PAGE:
Grasping Smith – the cheerful embodiment of psychological as anything else's …

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Late 70s Sydney was alive with music. Utterly unrecognisable from the locked-out landscape of today, venues large and small were scattered throughout the inner city and central business district, up through the northern beaches and out to the beer barns of the suburbs.

And, in the wake of punk’s DIY ethos, there were plenty of bands ready to fill the stages.

About Greedy
Greedy may refer to:

Greedy Smith: the cheerful embodiment of Mental as Anything's …

About Smith:

It was into this scene that Mental as Anything, featuring Andrew “Greedy” Smith, who on Monday died of a heart attack, was formed. Following in a tradition of other bands including Pink Floyd, Roxy Music and Talking Heads, the members met at art school and, in 1976, formed a group to play an eclectic blend of power pop, blues, country and rockabilly.

Mentals’ first residency immediately entered into local lore: for a year they played a weekly gig using the pool table at the Unicorn Hotel in Paddington as a stage. From there they moved to the Civic Hotel, just one of many venues, that held gigs most nights of the week, and also booked Midnight Oil, the Church and Flowers (the original Icehouse).

Greedy Smith: the cheerful embodiment of Mental as Anything's …

Rockabilly had had something of a renaissance in the UK after punk, with acts including the Stray Cats and hits for the 60s musician Dave Edmunds. There was a mini explosion of blues and rockabilly acts in Australia, too. But there were also groups heavily influenced by the Detroit scene and 60s garage rock, electronic acts and power pop groups. Many broke up. Others, like the Sunnyboys, Hoodoo Gurus, Cold Chisel and INXS, went on to bigger things.

The scene was so lively it wasn’t uncommon to go from one gig to another before finishing the night at the legendary Manzil Room in Potts Point, where yet another group was playing a gruelling four sets a night and the clients drank till after dawn.

Mentals began as a party band and that never really changed. You went to see them to dance. In 1979 Rockpile, featuring Dave Edmunds and Nick Lowe, played the Stagedoor Tavern in the city with Mentals as support. A fan of both groups, I turned up with a leg in a plaster cast after having been hit by a car. I was determined not to miss it, dancing or no dancing (there was no dancing).

Greedy’s affability and cheerfulness seemed the embodiment of the group’s upbeat songs. He was singer, songwriter, harmonica player, keyboardist and always an entertainer, larger than life in suit jacket and cravat.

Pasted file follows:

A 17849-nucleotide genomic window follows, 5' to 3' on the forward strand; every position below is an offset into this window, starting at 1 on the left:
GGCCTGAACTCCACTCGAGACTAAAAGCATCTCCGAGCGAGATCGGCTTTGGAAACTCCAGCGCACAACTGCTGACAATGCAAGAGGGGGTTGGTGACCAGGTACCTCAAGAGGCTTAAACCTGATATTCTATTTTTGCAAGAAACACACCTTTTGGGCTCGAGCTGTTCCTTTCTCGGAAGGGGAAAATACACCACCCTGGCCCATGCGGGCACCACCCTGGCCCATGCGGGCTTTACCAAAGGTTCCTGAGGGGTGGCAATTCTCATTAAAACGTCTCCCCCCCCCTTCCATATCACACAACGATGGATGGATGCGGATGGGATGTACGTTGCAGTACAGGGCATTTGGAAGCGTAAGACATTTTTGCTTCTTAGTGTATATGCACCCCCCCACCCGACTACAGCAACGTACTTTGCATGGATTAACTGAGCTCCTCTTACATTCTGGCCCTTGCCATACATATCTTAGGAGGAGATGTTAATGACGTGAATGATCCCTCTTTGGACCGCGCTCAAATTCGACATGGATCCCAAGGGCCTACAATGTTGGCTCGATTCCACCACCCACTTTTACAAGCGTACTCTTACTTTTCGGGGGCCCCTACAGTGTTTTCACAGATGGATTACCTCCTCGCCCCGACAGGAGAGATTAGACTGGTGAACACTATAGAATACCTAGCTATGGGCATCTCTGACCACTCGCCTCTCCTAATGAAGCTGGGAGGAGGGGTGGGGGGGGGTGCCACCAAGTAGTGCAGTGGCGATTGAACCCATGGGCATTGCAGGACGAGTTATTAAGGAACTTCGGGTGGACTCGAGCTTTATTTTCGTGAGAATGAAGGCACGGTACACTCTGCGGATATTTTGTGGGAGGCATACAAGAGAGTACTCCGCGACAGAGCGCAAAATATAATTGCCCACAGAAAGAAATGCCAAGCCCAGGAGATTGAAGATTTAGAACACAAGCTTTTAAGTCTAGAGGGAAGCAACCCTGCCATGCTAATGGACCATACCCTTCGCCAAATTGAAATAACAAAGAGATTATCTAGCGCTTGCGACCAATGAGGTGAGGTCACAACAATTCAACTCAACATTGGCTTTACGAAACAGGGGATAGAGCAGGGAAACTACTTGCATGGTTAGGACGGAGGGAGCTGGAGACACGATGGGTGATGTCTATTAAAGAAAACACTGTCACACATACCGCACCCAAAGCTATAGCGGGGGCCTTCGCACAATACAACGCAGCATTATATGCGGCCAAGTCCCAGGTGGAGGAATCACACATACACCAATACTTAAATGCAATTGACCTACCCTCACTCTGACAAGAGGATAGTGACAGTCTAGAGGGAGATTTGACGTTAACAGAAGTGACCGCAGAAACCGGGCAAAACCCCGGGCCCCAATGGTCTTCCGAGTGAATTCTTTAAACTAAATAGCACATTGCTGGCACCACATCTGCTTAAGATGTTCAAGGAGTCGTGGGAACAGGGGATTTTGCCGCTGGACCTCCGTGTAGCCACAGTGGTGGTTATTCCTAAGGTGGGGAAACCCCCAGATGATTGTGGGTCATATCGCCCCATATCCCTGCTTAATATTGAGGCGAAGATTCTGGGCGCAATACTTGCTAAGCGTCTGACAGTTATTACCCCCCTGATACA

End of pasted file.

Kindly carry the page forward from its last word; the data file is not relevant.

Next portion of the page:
Martin Plaza wrote their first chart hit, the drinking song The Nips Are Getting Bigger, but it wasn’t long before Greedy’s song Too Many Times (another drinking reference) hit the top 10. He quickly followed with two more: You’re So Strong and the melancholy pop song Live it Up, which was also a top five hit in the UK.

Chris O’Doherty, AKA Reg Mombassa, and his brother Peter also wrote and sang. The four singers and four songwriters gave the band an eclectic sound, with witty and sometimes surreal lyrics marking their work out as Mental as Anything songs.

Smith was the last remaining original member of the band. Plaza had given up playing due to ill health. The O’Doherty brothers both left for successful art careers and to play together in the band Dog Trumpet. The drummer Dave Twohill was no longer a member after falling out with Plaza and Smith.

But Mental as Anything have left a cache of songs that can rightly be called Australian classics. They are filled with indelible choruses and riffs and, more importantly, tell us stories of who we are. There are the drinking songs (The Nips Are Getting Bigger, Too Many Times, Apocalypso); the smart-arse songs (If You Leave Me … Can I Come Too?) the song about sex and mull and surf and fun (Sex Mull Surf Fun), the song about Abba breaking up (Berserk Warriors) …

Mombassa, speaking about the passing of his former bandmate, told Channel Nine, “Apart from being a fantastic entertainer and a gifted songwriter, I think Greedy was the most cheerful and positive person I’ve ever met.”

It’s customary to speak well of the recently departed, but there are few who would disagree with Mombassa’s words. The world is a little bit duller without Smith’s warm and engaging presence.